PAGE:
Laborious. Time-consuming. Arduous. Yes, to most people it really can be all of the above, especially if you’re stuck checking a document about the driest subject ever.
If you’re a copywriter, however, it’s your absolute bread and butter.
A catalogue of guttering joints, you say? Yes, please! An annual report from an accountancy firm specialising in small business tax returns? Ooh, pick me, pick me!! The nerd in most writers comes to the surface as they yearn for a rogue apostrophe or a debate over an Oxford comma.
Twenty pages into a report, and the thrill of discovering an extra letter in the middle of a sentence – that no-one has spotted until you – is akin to stumbling on an ancient civilisation still existing untouched in the Amazon. You think I exaggerate? Well, only a little.
To some, proofreading is a process referred to flippantly; an annoying step in between being creative and being printed. It’s the nagging parent in the room when you don’t want to do your homework.
As someone who spends most of the working day either writing text or reading it, however, I obviously have a vested interest. I love words and the invisible sparks that fly when words like apposition, collocation, or tessellation jostle for a place on the page – magic!
Yet to see a proof come back with “Dear insert name here” or a designer cut and paste copy without even reading it… Well, I get quite befuddled (another great word!).
So here are some top tips for proofreading:
Work somewhere quiet: sometimes background noise can be comforting, but sometimes it can be really distracting, especially with lyrics or office gossip lending an extra narrative to your mind!
Give yourself enough time: it’s easy to underestimate how long good proofreading actually takes. Makes sure you don’t end up proofing the first half of a document like a Pro, but then run out of time without even looking at the second part.
Proofing on screen: there are some great apps and software for proofreading – like Grammarly – that can be used in conjunction with your own spell-check. Nothing is more effective than human eyes, but they can be a help in spotting some rogue errors.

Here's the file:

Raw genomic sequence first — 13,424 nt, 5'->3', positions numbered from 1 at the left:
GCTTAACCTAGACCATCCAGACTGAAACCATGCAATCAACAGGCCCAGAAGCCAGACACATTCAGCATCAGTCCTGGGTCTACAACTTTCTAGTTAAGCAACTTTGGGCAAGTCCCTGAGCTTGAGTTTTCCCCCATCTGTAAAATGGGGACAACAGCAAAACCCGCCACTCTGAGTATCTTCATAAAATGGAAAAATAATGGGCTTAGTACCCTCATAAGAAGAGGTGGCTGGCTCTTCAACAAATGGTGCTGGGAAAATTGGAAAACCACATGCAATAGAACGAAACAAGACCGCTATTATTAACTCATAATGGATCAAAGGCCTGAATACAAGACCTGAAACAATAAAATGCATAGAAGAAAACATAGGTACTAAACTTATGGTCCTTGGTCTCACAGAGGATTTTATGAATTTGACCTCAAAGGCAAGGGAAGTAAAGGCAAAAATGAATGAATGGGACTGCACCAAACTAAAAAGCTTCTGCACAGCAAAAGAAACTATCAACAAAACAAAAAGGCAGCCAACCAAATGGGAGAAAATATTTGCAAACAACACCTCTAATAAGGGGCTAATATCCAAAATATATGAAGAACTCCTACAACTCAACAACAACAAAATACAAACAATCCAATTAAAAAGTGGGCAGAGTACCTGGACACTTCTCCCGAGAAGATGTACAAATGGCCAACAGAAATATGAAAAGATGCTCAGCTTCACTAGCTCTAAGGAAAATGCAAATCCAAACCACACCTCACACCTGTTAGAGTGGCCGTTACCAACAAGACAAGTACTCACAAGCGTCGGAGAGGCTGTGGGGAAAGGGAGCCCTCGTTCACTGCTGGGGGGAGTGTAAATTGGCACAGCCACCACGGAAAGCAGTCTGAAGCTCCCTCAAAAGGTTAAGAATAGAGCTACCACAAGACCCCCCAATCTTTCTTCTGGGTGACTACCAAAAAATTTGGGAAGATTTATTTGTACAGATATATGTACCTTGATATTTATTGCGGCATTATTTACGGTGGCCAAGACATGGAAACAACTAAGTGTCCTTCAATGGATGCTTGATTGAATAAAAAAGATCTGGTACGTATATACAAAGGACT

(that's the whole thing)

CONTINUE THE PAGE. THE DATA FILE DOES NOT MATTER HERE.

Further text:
Print it off: proofing a good old-fashioned hard-copy printout for physical notes and amendments can sometimes be the most effective method for proofing.
Read aloud: to yourself, or to others, to get a better idea of how sentences flow. It’s useful for shorter documents, but may drive you and your colleagues insane if you try it with a brochure!
Check backwards and upside-down: sounds crazy, but it’s a really effective proofing technique. Read sections backwards to check for spellings. That way your brain doesn’t read what it thinks it’s meant to, rather than what’s actually there. Likewise, turn the page upside-down to check typology; sections in errant fonts are easier to see.
Cover sections: sounds counterintuitive, but use a ruler or a blank piece of paper to cover sections as you work to hide distractions and keep you focussed, line by line.
Proof several times: each time check for different things i.e. spellings, pagination, typeface etc. It’s easier to spot anomalies if you focus in on one thing at a time.
Double check facts: dates, days, prices, names, titles etc. Nothing’s more frustrating than advertising an event on Saturday 13 March… when it’s actually a Sunday!
Read when you’re fresh: read it, go away, and come back to it. It’s all too easy to become numb to what’s in front of you. Choose a good time of day when your mind and eyes are still sharp.
Share the load: don’t be the only set of eyes on it. Even a good proof-reader can miss mistakes, especially if they’ve written the copy. Familiarity breeds complacency.
Proofing for errors really does matter. Spending so much time on creating something beautiful, only to spot a mistake afterwards, undermines everything you’ve done.
Trust me. As someone who has proofread an advert for courses in ‘Public Services’ only to spot a missing ‘l’… you need to proofread to avoid embarrassing private parts!